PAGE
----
Curcumin improves alcoholic fatty liver by inhibiting fatty acid biosynthesis.

Alcoholic fatty liver is a threat to human health. It has been long known that abstinence from alcohol is the most effective therapy, other effective therapies are not available for the treatment in humans. Curcumin has a great potential for anti-oxidation and anti-inflammation, but the effect on metabolic reconstruction remains little known. Here we performed metabolomic analysis by gas chromatography/mass spectrometry and explored ethanol pathogenic insight as well as curcumin action pattern. We identified seventy-one metabolites in mouse liver. Carbohydrates and lipids were characteristic categories. Pathway analysis results revealed that ethanol-induced pathways including biosynthesis of unsaturated fatty acids, fatty acid biosynthesis and pentose and glucuronate interconversions were suppressed by curcumin. Additionally, ethanol enhanced galactose metabolism and pentose phosphate pathway. Glyoxylate and dicarboxylate metabolism and pyruvate metabolism were inhibited in mice fed ethanol diet plus curcumin. Stearic acid, oleic acid and linoleic acid were disease biomarkers and therapical biomarkers. These results reflect the landscape of hepatic metabolism regulation. Our findings illustrate ethanol pathological pathway and metabolic mechanism of curcumin therapy.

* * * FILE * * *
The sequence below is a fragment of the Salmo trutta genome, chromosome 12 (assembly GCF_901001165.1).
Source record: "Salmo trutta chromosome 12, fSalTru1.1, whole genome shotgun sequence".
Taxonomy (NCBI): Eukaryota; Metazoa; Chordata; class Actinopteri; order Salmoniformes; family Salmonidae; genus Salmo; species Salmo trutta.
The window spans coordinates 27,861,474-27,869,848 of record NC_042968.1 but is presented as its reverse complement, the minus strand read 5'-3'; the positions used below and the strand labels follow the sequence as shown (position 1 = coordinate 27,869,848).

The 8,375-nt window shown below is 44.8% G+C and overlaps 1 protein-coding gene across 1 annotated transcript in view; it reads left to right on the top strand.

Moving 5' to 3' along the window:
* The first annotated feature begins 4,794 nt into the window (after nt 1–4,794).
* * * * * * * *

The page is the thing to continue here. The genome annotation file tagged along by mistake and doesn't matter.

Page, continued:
Imaging of hepatic toxicity of systemic therapy in a tertiary cancer centre: chemotherapy, haematopoietic stem cell transplantation, molecular targeted therapies, and immune checkpoint inhibitors.

The purpose of this review is to familiarise radiologists with the spectrum of hepatic toxicity seen in the oncology setting, in view of the different systemic therapies used in cancer patients. Drug-induced liver injury can manifest in various forms, and anti-neoplastic agents are associated with different types of hepatotoxicity. Although chemotherapy-induced liver injury can present as hepatitis, steatosis, sinusoidal obstruction syndrome, and chronic parenchymal damages, molecular targeted therapy-associated liver toxicity ranges from mild liver function test elevation to fulminant life-threatening acute liver failure. The recent arrival of immune checkpoint inhibitors in oncology has introduced a new range of immune-related adverse events, with differing mechanisms of liver toxicity and varied imaging presentation of liver injury. High-dose chemotherapy regimens for haematopoietic stem cell transplantation are associated with sinusoidal obstruction syndrome. Management of hepatic toxicity depends on the clinical scenario, the drug in use, and the severity of the findings. In this article, we will (1) present the most common types of oncological drugs associated with hepatic toxicity and associated liver injuries; (2) illustrate imaging findings of hepatic toxicities and the possible differential diagnosis; and (3) provide a guide for management of these conditions.